Reprieve for jail

Peterhead Prison will not be closed, Justice Minister Jim
Wallace is expected to announce today.

In a major climbdown, Wallace will save the jail – home to
some of Scotland’s most notorious sex offenders.

Source:- Daily Record September 5 page 2

Chaos in private prison

An ex prison warder at Kilmarnock Prison claims drugs and
weapons are rife inside Scotland’s private jail.

With justice minister Jim Wallace due to announce his decision
on whether plans to build three more private jails will go ahead,
the warder says it is time HMP Kilmarnock was pulled back into the
public sector.

Source:- Daily Record September 5 page 8

Retiring chief inspector

New cell blocks must be built immediately at a number of
Scottish jails to deal with serious overcrowding, according to the
chief inspector of prisons.

Clive Fairweather, the outgoing watchdog, has been openly
critical of the way the Scottish prison service is run, calling for
prison management and staff to co-operate more closely.

Source:- The Herald September 5 page 2

Abused men do not need special support

Social justice minister Margaret Curran says that –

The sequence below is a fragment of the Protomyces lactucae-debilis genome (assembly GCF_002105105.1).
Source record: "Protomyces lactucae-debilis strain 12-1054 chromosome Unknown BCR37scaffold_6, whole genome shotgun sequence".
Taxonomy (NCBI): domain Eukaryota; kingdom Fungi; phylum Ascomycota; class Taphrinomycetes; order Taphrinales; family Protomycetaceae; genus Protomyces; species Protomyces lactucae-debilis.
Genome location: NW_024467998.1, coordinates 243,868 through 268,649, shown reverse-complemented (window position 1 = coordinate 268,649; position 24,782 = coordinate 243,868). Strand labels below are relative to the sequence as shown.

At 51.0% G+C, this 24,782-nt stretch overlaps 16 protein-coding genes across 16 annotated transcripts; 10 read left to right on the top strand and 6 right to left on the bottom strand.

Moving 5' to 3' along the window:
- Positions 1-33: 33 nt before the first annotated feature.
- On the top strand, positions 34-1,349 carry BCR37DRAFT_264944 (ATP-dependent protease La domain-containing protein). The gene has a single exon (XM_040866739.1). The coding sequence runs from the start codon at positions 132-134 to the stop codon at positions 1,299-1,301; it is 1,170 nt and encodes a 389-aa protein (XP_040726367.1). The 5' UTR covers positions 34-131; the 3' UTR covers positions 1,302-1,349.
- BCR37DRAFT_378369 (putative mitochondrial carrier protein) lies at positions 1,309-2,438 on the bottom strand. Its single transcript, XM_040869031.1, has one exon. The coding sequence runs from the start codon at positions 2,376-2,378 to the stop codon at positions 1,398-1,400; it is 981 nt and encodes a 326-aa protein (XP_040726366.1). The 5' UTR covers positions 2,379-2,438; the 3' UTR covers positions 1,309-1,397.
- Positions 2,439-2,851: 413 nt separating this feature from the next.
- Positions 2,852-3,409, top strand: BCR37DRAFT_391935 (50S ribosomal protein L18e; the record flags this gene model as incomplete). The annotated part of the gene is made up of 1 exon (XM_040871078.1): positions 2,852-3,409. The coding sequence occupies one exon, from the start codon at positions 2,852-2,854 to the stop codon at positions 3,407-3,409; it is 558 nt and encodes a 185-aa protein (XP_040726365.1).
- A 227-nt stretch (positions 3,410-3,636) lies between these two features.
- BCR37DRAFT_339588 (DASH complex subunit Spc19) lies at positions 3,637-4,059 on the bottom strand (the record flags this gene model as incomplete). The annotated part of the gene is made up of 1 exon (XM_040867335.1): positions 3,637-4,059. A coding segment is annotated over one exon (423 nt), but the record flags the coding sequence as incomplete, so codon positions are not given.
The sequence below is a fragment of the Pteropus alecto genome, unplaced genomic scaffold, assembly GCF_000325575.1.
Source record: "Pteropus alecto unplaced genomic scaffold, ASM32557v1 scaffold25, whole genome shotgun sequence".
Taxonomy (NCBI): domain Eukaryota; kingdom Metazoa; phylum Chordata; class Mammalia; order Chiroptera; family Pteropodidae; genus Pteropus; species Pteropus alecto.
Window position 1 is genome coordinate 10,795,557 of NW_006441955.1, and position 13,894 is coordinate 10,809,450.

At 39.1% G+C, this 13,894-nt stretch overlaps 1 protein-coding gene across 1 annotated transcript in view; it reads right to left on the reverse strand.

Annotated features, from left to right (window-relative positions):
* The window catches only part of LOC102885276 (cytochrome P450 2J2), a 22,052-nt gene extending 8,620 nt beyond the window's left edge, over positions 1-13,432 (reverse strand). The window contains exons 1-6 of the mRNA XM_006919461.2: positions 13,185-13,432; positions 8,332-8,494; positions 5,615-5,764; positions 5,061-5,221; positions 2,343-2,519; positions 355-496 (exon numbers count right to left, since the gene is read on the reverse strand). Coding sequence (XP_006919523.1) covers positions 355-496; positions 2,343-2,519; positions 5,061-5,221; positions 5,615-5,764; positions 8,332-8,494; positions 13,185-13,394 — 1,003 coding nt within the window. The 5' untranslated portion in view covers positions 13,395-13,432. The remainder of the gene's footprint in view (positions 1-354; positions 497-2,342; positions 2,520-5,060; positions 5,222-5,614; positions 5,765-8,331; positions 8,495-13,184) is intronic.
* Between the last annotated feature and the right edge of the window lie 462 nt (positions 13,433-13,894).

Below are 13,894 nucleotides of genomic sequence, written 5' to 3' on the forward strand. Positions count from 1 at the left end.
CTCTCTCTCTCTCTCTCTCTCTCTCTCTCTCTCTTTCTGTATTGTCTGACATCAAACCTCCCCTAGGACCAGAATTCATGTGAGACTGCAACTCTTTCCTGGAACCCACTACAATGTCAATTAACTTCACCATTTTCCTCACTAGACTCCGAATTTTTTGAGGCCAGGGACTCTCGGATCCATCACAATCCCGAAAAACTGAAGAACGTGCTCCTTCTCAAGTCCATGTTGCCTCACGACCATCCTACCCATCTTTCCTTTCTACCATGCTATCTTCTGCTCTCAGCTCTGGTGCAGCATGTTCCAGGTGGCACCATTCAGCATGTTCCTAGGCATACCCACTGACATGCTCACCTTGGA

although incidences of battered men were not “inconsequential” –
they did not merit a separate agency to tackle the problem.

Source:- The Scotsman September 5 page 8

Welsh newspapers

Kilshaws’ £8-a-ticket show will set the record

Alan and Judith Kilshaw, the couple who hit the headlines two
years ago

when they tried to adopt twins from America over the internet,
are hiring a theatre to give their side of the story.

The couple have admitted that they are having financial problems
since their failed court action to win custody of the twins. Now
they plan to hire The Gateway Theatre in Chester to `put the record
straight’. Strangely, the evening it also billed as featuring a
talk on bird watching by Judith’s mother, 78-year old Brenda

Source:- Western Mail Friday 5 September page 1

Care homes face bleak future without £100m

Wales has lost 1,000 residential and nursing home beds in the
past 12

months. It is claimed that homes in the independent and public
sectors need £100 million to prevent half of them closing by
the end of the year. Care Forum Wales said that unless there is a
financial commitment, the future is bleak.

Home owners say that even a softer interpretation of the Care
Standards Act in Wales will not prevent closures.

Source:- Western Mail Friday 5 September page 5

Deaf people miss out on college

Deaf children in Wales are not being given the chance to go to

because of a lack of specialist facilities.

Many avoid further education

because there no sign language interpreters or electronic note
takers to help them.Young people want more support services to help
them further their education, says RNID Cymru.

Source:- Western Mail Friday 5 September page 5